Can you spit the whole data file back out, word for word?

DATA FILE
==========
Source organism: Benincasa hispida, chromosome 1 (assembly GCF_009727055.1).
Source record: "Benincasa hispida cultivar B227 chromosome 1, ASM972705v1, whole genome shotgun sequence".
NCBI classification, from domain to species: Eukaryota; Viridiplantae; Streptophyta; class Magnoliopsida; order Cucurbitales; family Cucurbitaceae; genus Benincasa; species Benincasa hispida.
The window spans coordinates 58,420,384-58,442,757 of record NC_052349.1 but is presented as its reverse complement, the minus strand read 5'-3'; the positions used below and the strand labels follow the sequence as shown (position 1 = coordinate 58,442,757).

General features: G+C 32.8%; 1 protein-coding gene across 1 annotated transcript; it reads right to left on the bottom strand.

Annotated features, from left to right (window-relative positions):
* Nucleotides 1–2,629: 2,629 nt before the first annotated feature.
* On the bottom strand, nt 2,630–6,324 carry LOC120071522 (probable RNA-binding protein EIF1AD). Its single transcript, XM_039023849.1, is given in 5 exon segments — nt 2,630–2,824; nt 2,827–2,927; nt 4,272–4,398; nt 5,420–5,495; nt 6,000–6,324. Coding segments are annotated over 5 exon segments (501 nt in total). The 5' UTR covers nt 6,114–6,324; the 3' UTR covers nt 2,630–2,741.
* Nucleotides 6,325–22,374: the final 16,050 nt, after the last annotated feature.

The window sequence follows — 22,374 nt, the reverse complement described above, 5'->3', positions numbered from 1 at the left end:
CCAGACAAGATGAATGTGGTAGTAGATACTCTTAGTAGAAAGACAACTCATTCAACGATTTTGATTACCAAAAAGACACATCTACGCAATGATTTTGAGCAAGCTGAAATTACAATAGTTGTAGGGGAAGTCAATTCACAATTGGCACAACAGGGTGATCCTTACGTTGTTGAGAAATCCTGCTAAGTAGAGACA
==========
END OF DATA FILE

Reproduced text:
Source organism: Benincasa hispida, chromosome 1 (assembly GCF_009727055.1).
Source record: "Benincasa hispida cultivar B227 chromosome 1, ASM972705v1, whole genome shotgun sequence".
NCBI classification, from domain to species: Eukaryota; Viridiplantae; Streptophyta; class Magnoliopsida; order Cucurbitales; family Cucurbitaceae; genus Benincasa; species Benincasa hispida.
The window spans coordinates 58,420,384-58,442,757 of record NC_052349.1 but is presented as its reverse complement, the minus strand read 5'-3'; the positions used below and the strand labels follow the sequence as shown (position 1 = coordinate 58,442,757).

General features: G+C 32.8%; 1 protein-coding gene across 1 annotated transcript; it reads right to left on the bottom strand.

Annotated features, from left to right (window-relative positions):
* Nucleotides 1–2,629: 2,629 nt before the first annotated feature.
* On the bottom strand, nt 2,630–6,324 carry LOC120071522 (probable RNA-binding protein EIF1AD). Its single transcript, XM_039023849.1, is given in 5 exon segments — nt 2,630–2,824; nt 2,827–2,927; nt 4,272–4,398; nt 5,420–5,495; nt 6,000–6,324. Coding segments are annotated over 5 exon segments (501 nt in total). The 5' UTR covers nt 6,114–6,324; the 3' UTR covers nt 2,630–2,741.
* Nucleotides 6,325–22,374: the final 16,050 nt, after the last annotated feature.

The window sequence follows — 22,374 nt, the reverse complement described above, 5'->3', positions numbered from 1 at the left end:
CCAGACAAGATGAATGTGGTAGTAGATACTCTTAGTAGAAAGACAACTCATTCAACGATTTTGATTACCAAAAAGACACATCTACGCAATGATTTTGAGCAAGCTGAAATTACAATAGTTGTAGGGGAAGTCAATTCACAATTGGCACAACAGGGTGATCCTTACGTTGTTGAGAAATCCTGCTAAGTAGAGACA